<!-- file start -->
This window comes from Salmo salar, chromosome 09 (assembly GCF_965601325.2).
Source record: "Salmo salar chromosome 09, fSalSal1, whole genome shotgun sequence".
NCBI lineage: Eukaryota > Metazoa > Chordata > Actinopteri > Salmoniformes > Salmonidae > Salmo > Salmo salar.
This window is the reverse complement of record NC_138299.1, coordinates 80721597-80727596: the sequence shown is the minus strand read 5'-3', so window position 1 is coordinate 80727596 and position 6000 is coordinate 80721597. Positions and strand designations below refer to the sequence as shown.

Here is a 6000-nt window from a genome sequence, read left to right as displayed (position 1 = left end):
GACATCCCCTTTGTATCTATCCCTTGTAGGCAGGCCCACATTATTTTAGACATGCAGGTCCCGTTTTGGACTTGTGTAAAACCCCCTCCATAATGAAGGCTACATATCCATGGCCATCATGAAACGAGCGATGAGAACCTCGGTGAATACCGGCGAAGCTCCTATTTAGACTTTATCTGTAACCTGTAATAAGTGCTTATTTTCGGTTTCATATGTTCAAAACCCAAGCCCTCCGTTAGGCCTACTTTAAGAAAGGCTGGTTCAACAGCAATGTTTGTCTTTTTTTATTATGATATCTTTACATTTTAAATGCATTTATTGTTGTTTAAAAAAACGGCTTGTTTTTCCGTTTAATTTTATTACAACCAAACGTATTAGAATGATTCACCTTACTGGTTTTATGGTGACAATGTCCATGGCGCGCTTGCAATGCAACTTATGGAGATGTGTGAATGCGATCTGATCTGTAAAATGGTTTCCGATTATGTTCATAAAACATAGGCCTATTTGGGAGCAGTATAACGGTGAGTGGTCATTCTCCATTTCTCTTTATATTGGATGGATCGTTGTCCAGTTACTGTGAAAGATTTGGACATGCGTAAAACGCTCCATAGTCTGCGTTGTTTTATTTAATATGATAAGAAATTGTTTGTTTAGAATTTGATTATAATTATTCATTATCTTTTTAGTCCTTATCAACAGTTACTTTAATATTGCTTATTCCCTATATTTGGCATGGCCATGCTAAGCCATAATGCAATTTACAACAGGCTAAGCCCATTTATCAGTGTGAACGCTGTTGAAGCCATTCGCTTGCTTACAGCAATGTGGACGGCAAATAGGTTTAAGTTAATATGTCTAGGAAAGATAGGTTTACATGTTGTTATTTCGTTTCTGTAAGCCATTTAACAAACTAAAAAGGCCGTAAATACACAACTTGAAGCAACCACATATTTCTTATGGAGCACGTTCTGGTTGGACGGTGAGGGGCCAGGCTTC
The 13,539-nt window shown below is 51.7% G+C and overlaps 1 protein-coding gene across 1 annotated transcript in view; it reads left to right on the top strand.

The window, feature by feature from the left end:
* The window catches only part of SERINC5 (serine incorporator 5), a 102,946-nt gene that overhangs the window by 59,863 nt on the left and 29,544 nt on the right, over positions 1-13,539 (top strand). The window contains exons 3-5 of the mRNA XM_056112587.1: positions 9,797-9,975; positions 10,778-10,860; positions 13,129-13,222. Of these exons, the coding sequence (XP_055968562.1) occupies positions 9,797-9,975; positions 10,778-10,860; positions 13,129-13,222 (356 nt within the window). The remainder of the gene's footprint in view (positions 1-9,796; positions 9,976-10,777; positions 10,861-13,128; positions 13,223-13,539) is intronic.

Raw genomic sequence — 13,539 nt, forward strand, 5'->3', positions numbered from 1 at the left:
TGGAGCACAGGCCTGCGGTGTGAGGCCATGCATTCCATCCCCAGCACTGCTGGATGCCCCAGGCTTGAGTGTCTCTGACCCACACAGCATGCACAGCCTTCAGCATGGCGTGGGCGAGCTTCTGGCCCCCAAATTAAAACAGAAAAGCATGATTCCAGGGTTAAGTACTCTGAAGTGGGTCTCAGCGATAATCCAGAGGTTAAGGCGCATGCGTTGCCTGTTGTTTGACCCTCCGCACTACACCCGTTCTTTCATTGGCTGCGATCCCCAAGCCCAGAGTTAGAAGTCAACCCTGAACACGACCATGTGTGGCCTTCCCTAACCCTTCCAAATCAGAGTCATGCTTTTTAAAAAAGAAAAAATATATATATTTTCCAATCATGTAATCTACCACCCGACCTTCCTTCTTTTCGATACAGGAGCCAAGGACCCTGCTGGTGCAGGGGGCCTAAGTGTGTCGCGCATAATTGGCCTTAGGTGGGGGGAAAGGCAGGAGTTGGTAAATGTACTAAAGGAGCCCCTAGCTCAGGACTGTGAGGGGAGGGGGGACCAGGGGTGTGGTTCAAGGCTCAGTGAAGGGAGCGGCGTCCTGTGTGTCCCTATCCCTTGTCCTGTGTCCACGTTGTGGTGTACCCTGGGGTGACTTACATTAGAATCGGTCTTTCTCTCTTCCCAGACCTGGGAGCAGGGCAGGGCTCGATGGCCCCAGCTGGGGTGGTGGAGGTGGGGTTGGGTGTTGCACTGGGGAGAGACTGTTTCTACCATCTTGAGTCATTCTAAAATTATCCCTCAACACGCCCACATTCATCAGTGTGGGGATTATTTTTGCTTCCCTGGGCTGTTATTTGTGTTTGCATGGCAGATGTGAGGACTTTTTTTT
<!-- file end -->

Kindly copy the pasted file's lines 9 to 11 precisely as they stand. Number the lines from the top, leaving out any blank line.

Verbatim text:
* The window catches only part of SERINC5 (serine incorporator 5), a 102,946-nt gene that overhangs the window by 59,863 nt on the left and 29,544 nt on the right, over positions 1-13,539 (top strand). The window contains exons 3-5 of the mRNA XM_056112587.1: positions 9,797-9,975; positions 10,778-10,860; positions 13,129-13,222. Of these exons, the coding sequence (XP_055968562.1) occupies positions 9,797-9,975; positions 10,778-10,860; positions 13,129-13,222 (356 nt within the window). The remainder of the gene's footprint in view (positions 1-9,796; positions 9,976-10,777; positions 10,861-13,128; positions 13,223-13,539) is intronic.

Raw genomic sequence — 13,539 nt, forward strand, 5'->3', positions numbered from 1 at the left:
TGGAGCACAGGCCTGCGGTGTGAGGCCATGCATTCCATCCCCAGCACTGCTGGATGCCCCAGGCTTGAGTGTCTCTGACCCACACAGCATGCACAGCCTTCAGCATGGCGTGGGCGAGCTTCTGGCCCCCAAATTAAAACAGAAAAGCATGATTCCAGGGTTAAGTACTCTGAAGTGGGTCTCAGCGATAATCCAGAGGTTAAGGCGCATGCGTTGCCTGTTGTTTGACCCTCCGCACTACACCCGTTCTTTCATTGGCTGCGATCCCCAAGCCCAGAGTTAGAAGTCAACCCTGAACACGACCATGTGTGGCCTTCCCTAACCCTTCCAAATCAGAGTCATGCTTTTTAAAAAAGAAAAAATATATATATTTTCCAATCATGTAATCTACCACCCGACCTTCCTTCTTTTCGATACAGGAGCCAAGGACCCTGCTGGTGCAGGGGGCCTAAGTGTGTCGCGCATAATTGGCCTTAGGTGGGGGGAAAGGCAGGAGTTGGTAAATGTACTAAAGGAGCCCCTAGCTCAGGACTGTGAGGGGAGGGGGGACCAGGGGTGTGGTTCAAGGCTCAGTGAAGGGAGCGGCGTCCTGTGTGTCCCTATCCCTTGTCCTGTGTCCACGTTGTGGTGTACCCTGGGGTGACTTACATTAGAATCGGTCTTTCTCTCTTCCCAGACCTGGGAGCAGGGCAGGGCTCGATGGCCCCAGCTGGGGTGGTGGAGGTGGGGTTGGGTGTTGCACTGGGGAGAGACTGTTTCTACCATCTTGAGTCATTCTAAAATTATCCCTCAACACGCCCACATTCATCAGTGTGGGGATTATTTTTGCTTCCCTGGGCTGTTATTTGTGTTTGCATGGCAGATGTGAGGACTTTTTTTT